Kids’ Food Allergies Damper Dining Out
Study Shows Children With Peanut Allergies Often Don’t Get Lifesaving Medication
WebMD News Archive
March 17, 2008 (Philadelphia) -- Even though most parents alert restaurant
staff if their children have
food allergies, a sizable number of the kids still suffer allergic
reactions when dining out, a new survey shows.
Adding insult to injury, a second study suggests that children who suffer
peanut allergies often don't get
Both studies were presented here at the annual meeting of the American
Academy of Allergy, Asthma & Immunology (AAAAI).
Food Allergy Common Among Kids
Up to 8% of children have food allergies, which can be life-threatening.
People with food allergies must strictly avoid their trigger foods, and that
can put a damper on eating out, says Scott Sicherer, MD, a pediatric
food-allergy specialist at the Mt. Sinai School of Medicine in New York
"Surveys have shown that dining out is the No. 1 thing that negatively
impacts the quality of life of people with food allergies," he tells
Sicherer and colleagues surveyed 294 families attending the 2007 Food
Allergy & Anaphylaxis Network conferences
in New York and Chicago. Parents were asked about their experiences when eating
out or getting take-out food.
Most of the kids, whose median age was 5 years, were allergic to peanuts, tree nuts,
eggs, and milk; 83% avoided more than one food.
Overall, about one-third of the kids experienced at least one allergic reaction when dining
out, and one-third of these kids had had three or more adverse reactions,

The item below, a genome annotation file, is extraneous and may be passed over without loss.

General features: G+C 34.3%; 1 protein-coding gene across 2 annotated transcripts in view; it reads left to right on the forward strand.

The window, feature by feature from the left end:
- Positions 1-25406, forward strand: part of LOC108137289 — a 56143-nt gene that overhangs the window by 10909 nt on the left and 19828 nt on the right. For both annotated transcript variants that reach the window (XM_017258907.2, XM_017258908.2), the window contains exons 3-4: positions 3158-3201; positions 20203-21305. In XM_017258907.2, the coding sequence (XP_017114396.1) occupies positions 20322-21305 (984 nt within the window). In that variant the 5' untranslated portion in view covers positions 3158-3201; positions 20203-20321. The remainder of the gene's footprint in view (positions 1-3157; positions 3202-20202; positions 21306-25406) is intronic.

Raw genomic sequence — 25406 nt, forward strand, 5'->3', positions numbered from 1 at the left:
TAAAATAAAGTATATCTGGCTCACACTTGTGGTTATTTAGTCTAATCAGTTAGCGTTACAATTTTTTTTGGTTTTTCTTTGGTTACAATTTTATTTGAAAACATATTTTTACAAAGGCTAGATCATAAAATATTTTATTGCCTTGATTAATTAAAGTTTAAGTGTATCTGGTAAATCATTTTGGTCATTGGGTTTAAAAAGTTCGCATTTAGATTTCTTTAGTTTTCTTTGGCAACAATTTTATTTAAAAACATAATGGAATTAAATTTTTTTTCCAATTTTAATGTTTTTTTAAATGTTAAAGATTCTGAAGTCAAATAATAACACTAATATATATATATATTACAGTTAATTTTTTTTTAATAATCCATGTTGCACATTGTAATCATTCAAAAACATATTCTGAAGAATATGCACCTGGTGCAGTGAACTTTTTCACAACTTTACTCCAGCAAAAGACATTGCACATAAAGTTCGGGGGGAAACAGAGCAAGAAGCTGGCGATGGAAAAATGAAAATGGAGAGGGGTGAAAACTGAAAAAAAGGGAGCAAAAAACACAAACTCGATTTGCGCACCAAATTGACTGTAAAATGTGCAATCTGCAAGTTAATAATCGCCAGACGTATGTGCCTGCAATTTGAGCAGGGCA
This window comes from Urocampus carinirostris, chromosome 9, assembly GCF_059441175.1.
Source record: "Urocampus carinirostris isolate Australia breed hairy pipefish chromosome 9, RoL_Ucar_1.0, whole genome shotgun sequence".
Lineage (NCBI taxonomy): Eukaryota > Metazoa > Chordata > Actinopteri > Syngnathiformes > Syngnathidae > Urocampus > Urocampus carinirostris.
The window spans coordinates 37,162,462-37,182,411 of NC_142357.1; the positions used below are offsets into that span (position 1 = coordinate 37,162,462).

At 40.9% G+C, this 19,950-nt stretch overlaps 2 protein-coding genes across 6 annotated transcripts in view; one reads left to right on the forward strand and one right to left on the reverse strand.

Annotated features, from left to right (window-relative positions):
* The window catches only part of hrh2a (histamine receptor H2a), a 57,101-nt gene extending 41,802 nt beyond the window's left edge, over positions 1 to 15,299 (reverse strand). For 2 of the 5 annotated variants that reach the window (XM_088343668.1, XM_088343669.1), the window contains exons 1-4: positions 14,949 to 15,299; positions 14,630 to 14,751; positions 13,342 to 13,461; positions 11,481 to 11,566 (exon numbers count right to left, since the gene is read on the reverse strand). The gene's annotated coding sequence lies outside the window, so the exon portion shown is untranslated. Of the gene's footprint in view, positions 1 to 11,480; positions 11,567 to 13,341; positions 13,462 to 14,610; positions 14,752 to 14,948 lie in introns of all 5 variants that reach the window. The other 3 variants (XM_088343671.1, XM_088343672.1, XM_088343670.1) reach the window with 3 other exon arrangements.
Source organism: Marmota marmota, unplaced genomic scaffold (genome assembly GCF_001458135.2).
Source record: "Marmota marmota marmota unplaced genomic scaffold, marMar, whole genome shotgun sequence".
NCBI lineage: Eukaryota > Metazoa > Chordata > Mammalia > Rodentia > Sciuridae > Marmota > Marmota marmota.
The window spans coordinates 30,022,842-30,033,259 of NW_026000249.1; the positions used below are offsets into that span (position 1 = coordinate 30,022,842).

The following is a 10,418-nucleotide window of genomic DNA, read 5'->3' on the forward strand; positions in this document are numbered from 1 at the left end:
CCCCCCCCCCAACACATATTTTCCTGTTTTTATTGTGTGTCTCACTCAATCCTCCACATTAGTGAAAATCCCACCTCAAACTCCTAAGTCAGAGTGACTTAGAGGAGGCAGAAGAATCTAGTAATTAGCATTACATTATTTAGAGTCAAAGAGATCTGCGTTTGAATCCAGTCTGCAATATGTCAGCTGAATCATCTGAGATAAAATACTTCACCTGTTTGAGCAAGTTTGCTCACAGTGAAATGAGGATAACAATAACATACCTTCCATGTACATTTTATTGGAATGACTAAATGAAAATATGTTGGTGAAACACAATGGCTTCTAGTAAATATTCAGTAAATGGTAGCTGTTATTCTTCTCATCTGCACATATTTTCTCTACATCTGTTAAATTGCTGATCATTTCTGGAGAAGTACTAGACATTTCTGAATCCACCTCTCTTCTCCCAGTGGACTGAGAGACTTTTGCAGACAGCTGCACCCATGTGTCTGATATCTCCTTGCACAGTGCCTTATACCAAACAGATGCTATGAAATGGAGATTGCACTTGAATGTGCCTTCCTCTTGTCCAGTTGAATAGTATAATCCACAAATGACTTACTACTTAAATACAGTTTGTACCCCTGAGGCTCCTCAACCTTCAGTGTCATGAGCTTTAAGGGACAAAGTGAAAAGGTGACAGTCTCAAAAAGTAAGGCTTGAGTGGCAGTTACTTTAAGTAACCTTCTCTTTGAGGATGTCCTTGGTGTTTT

In 70% of cases, peanuts were to blame; tree nuts were the culprit in 64% of
Many Parents Didn't Alert Restaurant
One of the most noteworthy findings, Sicherer says, was that 30% of parents
said they didn't always alert restaurant staff of their children's food
"You should always identify yourself or your child as being
allergic," he says.
Go into detail, he advises. "Telling someone you're allergic to peanuts
is a lot different than explaining that even a trace amount of a food could
make you or your child sick."
When there was communication between the family and the kitchen, it was
typically verbal, he says. Only 14% of parents conveyed food-allergy
information to the restaurant in writing.
"We call this a chef card," Sicherer says. Many experts
recommend typing up small business-size cards featuring the person's name and
food allergy and all offending ingredients, with a request that the kitchen
leave them off any dish you order.
As for who they talked to, the survey showed that most parents (95%)
informed the waiter or waitress about their child's allergies. Fifty-six
percent told the manager, and 44% informed the chef or kitchen staff.
Wesley Burkes, MD, chairman of the committee that chose what studies to
highlight at the AAAAI meeting and a child allergy specialist at Duke
University, says that talking to the chef or cook is always a good idea.
"Talk to someone who really knows what is in the meal," he says.
"Say your kid is allergic to cheese. You need to spell out that eating a
burger that has been prepared on the same grill as a cheeseburger could evoke a
life-threatening reaction," Sicherer adds.